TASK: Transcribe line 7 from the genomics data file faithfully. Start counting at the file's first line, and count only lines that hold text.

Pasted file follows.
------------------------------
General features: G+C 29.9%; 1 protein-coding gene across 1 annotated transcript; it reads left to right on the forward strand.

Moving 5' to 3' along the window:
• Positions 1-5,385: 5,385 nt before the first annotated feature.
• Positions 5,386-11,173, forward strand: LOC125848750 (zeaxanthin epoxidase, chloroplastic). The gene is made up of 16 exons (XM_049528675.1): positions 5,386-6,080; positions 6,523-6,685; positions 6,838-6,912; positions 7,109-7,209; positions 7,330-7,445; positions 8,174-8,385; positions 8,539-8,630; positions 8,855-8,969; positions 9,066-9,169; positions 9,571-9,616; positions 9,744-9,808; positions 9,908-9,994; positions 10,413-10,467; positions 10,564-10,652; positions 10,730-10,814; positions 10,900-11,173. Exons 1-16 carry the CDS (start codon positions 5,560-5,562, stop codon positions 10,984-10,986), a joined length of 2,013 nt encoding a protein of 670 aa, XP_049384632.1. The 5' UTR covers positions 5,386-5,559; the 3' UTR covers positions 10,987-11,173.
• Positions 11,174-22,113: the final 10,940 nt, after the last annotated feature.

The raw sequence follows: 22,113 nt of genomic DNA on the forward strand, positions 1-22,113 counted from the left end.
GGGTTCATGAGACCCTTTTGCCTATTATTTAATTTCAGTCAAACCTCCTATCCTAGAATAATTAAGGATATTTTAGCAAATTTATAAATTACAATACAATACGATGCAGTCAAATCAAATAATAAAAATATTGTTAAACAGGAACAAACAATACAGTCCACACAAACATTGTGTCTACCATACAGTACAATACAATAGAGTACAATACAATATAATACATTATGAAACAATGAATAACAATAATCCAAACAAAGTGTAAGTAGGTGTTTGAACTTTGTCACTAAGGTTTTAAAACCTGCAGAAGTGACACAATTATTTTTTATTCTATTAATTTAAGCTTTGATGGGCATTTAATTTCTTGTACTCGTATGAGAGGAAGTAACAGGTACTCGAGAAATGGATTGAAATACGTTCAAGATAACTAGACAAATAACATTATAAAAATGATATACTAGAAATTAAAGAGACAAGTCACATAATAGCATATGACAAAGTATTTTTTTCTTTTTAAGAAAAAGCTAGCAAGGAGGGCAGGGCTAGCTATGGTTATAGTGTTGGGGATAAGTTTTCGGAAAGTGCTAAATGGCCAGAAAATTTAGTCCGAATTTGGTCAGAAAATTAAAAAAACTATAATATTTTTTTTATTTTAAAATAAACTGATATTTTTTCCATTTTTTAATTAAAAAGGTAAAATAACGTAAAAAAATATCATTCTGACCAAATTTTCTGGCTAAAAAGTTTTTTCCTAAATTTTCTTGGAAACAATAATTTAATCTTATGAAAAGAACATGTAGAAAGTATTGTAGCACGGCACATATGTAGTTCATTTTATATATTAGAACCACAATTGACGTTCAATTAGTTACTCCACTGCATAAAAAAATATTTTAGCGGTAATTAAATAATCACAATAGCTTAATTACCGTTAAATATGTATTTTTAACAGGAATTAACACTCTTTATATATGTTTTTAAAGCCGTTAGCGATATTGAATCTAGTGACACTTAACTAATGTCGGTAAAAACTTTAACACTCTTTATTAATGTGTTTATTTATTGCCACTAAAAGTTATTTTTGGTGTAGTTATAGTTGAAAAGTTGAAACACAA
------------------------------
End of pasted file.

GGGTTCATGAGACCCTTTTGCCTATTATTTAATTTCAGTCAAACCTCCTATCCTAGAATAATTAAGGATATTTTAGCAAATTTATAAATTACAATACAATACGATGCAGTCAAATCAAATAATAAAAATATTGTTAAACAGGAACAAACAATACAGTCCACACAAACATTGTGTCTACCATACAGTACAATACAATAGAGTACAATACAATATAATACATTATGAAACAATGAATAACAATAATCCAAACAAAGTGTAAGTAGGTGTTTGAACTTTGTCACTAAGGTTTTAAAACCTGCAGAAGTGACACAATTATTTTTTATTCTATTAATTTAAGCTTTGATGGGCATTTAATTTCTTGTACTCGTATGAGAGGAAGTAACAGGTACTCGAGAAATGGATTGAAATACGTTCAAGATAACTAGACAAATAACATTATAAAAATGATATACTAGAAATTAAAGAGACAAGTCACATAATAGCATATGACAAAGTATTTTTTTCTTTTTAAGAAAAAGCTAGCAAGGAGGGCAGGGCTAGCTATGGTTATAGTGTTGGGGATAAGTTTTCGGAAAGTGCTAAATGGCCAGAAAATTTAGTCCGAATTTGGTCAGAAAATTAAAAAAACTATAATATTTTTTTTATTTTAAAATAAACTGATATTTTTTCCATTTTTTAATTAAAAAGGTAAAATAACGTAAAAAAATATCATTCTGACCAAATTTTCTGGCTAAAAAGTTTTTTCCTAAATTTTCTTGGAAACAATAATTTAATCTTATGAAAAGAACATGTAGAAAGTATTGTAGCACGGCACATATGTAGTTCATTTTATATATTAGAACCACAATTGACGTTCAATTAGTTACTCCACTGCATAAAAAAATATTTTAGCGGTAATTAAATAATCACAATAGCTTAATTACCGTTAAATATGTATTTTTAACAGGAATTAACACTCTTTATATATGTTTTTAAAGCCGTTAGCGATATTGAATCTAGTGACACTTAACTAATGTCGGTAAAAACTTTAACACTCTTTATTAATGTGTTTATTTATTGCCACTAAAAGTTATTTTTGGTGTAGTTATAGTTGAAAAGTTGAAACACAA